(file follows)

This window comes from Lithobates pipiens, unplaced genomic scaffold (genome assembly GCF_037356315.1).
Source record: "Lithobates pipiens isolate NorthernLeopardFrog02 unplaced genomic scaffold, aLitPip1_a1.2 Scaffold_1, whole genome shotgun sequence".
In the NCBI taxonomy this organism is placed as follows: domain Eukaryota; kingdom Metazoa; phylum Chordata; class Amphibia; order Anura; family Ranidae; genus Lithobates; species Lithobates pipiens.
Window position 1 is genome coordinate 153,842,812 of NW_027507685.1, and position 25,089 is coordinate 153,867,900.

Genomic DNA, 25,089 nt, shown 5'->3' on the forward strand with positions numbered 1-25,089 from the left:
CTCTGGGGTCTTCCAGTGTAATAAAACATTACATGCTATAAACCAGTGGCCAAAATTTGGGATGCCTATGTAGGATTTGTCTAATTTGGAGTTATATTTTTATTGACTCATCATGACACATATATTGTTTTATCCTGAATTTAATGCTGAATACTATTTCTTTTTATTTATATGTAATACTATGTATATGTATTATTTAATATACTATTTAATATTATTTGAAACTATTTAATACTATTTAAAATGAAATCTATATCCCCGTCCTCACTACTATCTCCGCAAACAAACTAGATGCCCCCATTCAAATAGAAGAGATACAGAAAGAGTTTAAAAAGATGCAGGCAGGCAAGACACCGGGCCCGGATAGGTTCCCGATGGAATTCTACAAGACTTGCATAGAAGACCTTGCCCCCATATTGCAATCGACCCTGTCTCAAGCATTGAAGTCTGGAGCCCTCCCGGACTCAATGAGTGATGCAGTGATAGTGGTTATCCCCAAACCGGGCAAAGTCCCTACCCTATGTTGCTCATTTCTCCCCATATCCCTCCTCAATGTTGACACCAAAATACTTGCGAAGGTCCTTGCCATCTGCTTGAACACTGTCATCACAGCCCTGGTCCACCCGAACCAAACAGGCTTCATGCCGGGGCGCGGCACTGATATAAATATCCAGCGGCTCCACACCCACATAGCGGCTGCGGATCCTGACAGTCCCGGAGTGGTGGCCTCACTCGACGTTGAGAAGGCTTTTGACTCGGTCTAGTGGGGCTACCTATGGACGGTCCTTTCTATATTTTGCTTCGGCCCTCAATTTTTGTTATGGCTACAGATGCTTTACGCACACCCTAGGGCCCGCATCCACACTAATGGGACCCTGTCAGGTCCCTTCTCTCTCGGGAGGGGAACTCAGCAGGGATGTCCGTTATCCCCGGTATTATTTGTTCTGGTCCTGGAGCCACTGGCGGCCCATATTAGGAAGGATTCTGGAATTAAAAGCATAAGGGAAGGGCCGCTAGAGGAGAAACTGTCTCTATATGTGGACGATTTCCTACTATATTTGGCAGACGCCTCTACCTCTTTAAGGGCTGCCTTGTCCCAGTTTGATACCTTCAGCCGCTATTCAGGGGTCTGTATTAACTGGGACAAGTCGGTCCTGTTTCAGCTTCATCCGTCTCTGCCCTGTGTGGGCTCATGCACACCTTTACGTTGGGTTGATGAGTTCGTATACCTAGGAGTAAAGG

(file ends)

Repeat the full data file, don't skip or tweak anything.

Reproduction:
This window comes from Lithobates pipiens, unplaced genomic scaffold (genome assembly GCF_037356315.1).
Source record: "Lithobates pipiens isolate NorthernLeopardFrog02 unplaced genomic scaffold, aLitPip1_a1.2 Scaffold_1, whole genome shotgun sequence".
In the NCBI taxonomy this organism is placed as follows: domain Eukaryota; kingdom Metazoa; phylum Chordata; class Amphibia; order Anura; family Ranidae; genus Lithobates; species Lithobates pipiens.
Window position 1 is genome coordinate 153,842,812 of NW_027507685.1, and position 25,089 is coordinate 153,867,900.

Genomic DNA, 25,089 nt, shown 5'->3' on the forward strand with positions numbered 1-25,089 from the left:
CTCTGGGGTCTTCCAGTGTAATAAAACATTACATGCTATAAACCAGTGGCCAAAATTTGGGATGCCTATGTAGGATTTGTCTAATTTGGAGTTATATTTTTATTGACTCATCATGACACATATATTGTTTTATCCTGAATTTAATGCTGAATACTATTTCTTTTTATTTATATGTAATACTATGTATATGTATTATTTAATATACTATTTAATATTATTTGAAACTATTTAATACTATTTAAAATGAAATCTATATCCCCGTCCTCACTACTATCTCCGCAAACAAACTAGATGCCCCCATTCAAATAGAAGAGATACAGAAAGAGTTTAAAAAGATGCAGGCAGGCAAGACACCGGGCCCGGATAGGTTCCCGATGGAATTCTACAAGACTTGCATAGAAGACCTTGCCCCCATATTGCAATCGACCCTGTCTCAAGCATTGAAGTCTGGAGCCCTCCCGGACTCAATGAGTGATGCAGTGATAGTGGTTATCCCCAAACCGGGCAAAGTCCCTACCCTATGTTGCTCATTTCTCCCCATATCCCTCCTCAATGTTGACACCAAAATACTTGCGAAGGTCCTTGCCATCTGCTTGAACACTGTCATCACAGCCCTGGTCCACCCGAACCAAACAGGCTTCATGCCGGGGCGCGGCACTGATATAAATATCCAGCGGCTCCACACCCACATAGCGGCTGCGGATCCTGACAGTCCCGGAGTGGTGGCCTCACTCGACGTTGAGAAGGCTTTTGACTCGGTCTAGTGGGGCTACCTATGGACGGTCCTTTCTATATTTTGCTTCGGCCCTCAATTTTTGTTATGGCTACAGATGCTTTACGCACACCCTAGGGCCCGCATCCACACTAATGGGACCCTGTCAGGTCCCTTCTCTCTCGGGAGGGGAACTCAGCAGGGATGTCCGTTATCCCCGGTATTATTTGTTCTGGTCCTGGAGCCACTGGCGGCCCATATTAGGAAGGATTCTGGAATTAAAAGCATAAGGGAAGGGCCGCTAGAGGAGAAACTGTCTCTATATGTGGACGATTTCCTACTATATTTGGCAGACGCCTCTACCTCTTTAAGGGCTGCCTTGTCCCAGTTTGATACCTTCAGCCGCTATTCAGGGGTCTGTATTAACTGGGACAAGTCGGTCCTGTTTCAGCTTCATCCGTCTCTGCCCTGTGTGGGCTCATGCACACCTTTACGTTGGGTTGATGAGTTCGTATACCTAGGAGTAAAGG